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Conquering Fear in Trading

In this exclusive to Traders Magazine, therapist Storm Copestand examines how traders can manage expectations and conquer their fear during the entire execution process.

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April 30, 2001

BioTech Cheerleader

By Kathryn M. Welling

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Larry Feinberg has a great "commute" now that he runs Oracle

Partners, his highly successful healthcare and biotech hedge fund group, from some quite nice offices quite near his Greenwich, Conn., home. All the more time to obsess over the prospects, products portfolio performance of companies he follows -and lower rent than Manhattan, to boot.

But the market gods, evidently, weren't pleased. Oracle's move was accomplished around the middle of last year -and the market, as the nearby chart illustrates, has been beating up on Larry's favorite sector pretty much ever since. Oracle, to be sure, has done considerably better than the index, leaving Larry scoffing at rumors that Oracle is foundering -and eagerly anticipating big gains on biotechs bought at bargain-basement prices.

Biotechs aren't going to zero like many nets, Larry?

People just don't seem to understand what is going on in the world. You can understand why they don't, because they're losing all their money in the stock market. I certainly can understand that. But biotechnology isn't a fad. It's science that will fundamentally change everything. Especially medicine. I'm not happy, because I got long and my stocks just won't go up enough. Every day, they start rallying and in the middle of the day, they hit them. I'm not a technology investor, anyway, but the Nasdaq does have Amgen (AMGN) in it, for example.

So you haven't exactly been immune to the Naz's swoon?

Clearly not. But the good thing about truly awful days in the market, like last Wednesday, or Tuesday, is that we can't have many more like that because then there'd be nothing left. Somebody taught me that, a famous commodities trader.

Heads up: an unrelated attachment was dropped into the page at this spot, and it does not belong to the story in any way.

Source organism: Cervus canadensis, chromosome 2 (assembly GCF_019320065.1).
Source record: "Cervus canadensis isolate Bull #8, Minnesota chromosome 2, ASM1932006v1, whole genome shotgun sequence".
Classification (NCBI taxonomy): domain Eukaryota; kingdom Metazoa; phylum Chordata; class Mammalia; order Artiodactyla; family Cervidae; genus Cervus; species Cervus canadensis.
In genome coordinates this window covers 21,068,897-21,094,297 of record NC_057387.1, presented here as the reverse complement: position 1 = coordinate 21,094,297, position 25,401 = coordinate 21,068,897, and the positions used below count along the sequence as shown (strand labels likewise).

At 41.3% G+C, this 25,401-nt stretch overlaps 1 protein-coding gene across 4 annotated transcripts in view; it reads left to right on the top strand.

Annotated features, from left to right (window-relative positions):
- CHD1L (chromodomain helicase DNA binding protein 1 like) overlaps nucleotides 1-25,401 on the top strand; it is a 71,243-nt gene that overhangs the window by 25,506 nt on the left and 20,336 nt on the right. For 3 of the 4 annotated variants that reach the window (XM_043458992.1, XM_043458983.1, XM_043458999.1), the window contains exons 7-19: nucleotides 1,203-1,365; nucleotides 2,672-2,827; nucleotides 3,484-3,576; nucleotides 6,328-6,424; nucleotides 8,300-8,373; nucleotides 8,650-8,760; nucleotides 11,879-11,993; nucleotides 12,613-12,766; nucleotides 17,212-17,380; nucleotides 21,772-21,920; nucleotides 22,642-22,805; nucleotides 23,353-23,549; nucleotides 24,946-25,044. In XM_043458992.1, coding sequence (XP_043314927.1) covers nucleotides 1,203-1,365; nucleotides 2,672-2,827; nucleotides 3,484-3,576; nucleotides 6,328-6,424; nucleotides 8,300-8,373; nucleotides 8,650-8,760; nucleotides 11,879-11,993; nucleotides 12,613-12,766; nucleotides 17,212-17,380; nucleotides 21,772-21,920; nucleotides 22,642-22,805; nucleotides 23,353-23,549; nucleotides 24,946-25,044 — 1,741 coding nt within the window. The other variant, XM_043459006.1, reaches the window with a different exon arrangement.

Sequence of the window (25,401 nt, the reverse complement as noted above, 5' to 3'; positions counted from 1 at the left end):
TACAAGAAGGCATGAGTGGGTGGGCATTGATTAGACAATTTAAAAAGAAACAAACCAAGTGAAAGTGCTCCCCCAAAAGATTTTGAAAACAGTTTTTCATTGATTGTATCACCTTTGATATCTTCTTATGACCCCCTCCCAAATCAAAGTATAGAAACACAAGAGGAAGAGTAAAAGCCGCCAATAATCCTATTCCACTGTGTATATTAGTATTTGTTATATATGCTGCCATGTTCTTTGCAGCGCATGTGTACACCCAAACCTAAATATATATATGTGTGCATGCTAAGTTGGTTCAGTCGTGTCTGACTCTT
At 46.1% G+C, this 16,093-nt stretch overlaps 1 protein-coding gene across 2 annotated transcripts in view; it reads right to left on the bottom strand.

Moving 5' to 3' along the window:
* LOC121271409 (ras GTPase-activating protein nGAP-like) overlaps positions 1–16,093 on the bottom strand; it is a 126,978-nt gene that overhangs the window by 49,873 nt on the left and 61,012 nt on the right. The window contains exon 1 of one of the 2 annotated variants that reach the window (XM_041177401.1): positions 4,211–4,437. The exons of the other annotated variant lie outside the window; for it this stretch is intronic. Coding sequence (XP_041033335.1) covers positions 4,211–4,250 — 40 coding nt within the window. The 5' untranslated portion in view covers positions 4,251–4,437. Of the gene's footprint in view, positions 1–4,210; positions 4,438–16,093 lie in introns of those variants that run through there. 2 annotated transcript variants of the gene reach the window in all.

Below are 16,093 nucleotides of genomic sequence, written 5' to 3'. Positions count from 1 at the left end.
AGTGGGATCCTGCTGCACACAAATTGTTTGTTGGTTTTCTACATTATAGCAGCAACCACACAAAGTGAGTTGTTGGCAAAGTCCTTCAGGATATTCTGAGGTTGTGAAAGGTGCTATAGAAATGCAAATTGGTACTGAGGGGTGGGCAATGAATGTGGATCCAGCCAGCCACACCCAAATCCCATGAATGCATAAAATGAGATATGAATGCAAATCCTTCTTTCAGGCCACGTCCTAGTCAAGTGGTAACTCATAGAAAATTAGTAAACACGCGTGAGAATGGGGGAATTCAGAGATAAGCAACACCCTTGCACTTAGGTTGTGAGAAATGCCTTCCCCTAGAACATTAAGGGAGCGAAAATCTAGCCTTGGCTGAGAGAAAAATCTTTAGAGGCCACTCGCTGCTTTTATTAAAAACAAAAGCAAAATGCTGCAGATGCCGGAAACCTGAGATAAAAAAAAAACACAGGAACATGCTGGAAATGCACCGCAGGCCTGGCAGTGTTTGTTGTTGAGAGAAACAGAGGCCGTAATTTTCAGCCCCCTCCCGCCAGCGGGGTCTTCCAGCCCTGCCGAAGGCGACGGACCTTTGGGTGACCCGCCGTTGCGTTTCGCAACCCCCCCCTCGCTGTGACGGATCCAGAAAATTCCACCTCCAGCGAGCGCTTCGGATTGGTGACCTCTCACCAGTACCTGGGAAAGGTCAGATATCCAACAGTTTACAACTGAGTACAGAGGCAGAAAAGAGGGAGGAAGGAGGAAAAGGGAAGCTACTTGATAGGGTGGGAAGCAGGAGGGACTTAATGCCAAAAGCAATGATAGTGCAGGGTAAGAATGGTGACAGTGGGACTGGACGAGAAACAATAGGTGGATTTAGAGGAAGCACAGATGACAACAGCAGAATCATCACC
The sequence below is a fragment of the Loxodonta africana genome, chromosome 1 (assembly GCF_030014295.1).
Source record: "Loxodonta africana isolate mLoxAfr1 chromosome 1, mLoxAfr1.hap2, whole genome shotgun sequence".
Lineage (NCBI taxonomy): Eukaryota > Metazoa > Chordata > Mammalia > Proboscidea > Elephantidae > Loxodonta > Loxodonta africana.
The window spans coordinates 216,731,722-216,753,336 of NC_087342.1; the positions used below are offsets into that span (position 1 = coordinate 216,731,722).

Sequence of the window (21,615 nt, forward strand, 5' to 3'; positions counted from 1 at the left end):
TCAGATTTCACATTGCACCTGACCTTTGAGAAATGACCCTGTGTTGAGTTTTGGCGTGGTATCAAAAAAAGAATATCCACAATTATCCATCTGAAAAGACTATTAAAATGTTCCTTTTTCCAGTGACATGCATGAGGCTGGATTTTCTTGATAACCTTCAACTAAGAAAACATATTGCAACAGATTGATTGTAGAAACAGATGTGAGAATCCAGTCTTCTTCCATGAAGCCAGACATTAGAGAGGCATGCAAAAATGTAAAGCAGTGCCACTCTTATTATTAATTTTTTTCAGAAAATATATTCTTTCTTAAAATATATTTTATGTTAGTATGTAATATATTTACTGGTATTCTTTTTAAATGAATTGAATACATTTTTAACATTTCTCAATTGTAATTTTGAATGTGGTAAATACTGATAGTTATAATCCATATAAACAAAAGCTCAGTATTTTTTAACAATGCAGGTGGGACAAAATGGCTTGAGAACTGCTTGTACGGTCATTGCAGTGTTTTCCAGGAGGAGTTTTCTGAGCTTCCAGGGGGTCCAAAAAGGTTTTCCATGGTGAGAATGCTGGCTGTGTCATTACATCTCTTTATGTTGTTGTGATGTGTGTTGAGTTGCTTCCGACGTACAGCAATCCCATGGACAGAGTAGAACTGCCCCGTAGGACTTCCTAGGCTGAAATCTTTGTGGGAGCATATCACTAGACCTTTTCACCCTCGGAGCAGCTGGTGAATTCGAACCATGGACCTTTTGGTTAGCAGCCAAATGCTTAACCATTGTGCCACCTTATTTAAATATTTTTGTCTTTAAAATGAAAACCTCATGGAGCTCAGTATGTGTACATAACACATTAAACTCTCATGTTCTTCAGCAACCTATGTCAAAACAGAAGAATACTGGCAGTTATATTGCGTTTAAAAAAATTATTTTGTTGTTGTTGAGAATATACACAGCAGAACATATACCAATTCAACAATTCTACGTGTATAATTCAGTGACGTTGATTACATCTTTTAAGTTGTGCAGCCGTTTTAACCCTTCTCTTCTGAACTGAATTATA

There's some good news for long-term investors amid all the carnage, isn't there? Some great little biotechs were probably thrown out by investors along with the Internet bathwater.

A couple of things are going on. Normally, the healthcare sector does very well in this type of a slowdown. This year, it hasn't, to date. It's been one of the worst-performing sectors in the marketplace. This has been more than just selling. It has been people taking profits in winners and selling the stocks that have held up, also people looking for "valuation shorts."But there's no change in the healthcare sector's fundamentals -they are the best they've ever been. The political climate is the best it has ever been. As I like to say, "Hillary has moved to Chappaqua. We don't have to worry anymore."

Yet healthcare's been really under-performing dramatically. Looking at the various sectors, the large-cap drug stocks are selling now at about a 20 percent P/E premium to the market. Although I'm not a huge fan of big pharma, I think there's already a lot of bad news in the stocks, given that over the last 50 years, they've traded at between a market multiple and three times the market. And in an environment where the economy's slowing, where everybody's earnings are questionable, we know these guys are, for the most part, going to come through with steady predictable earnings growth.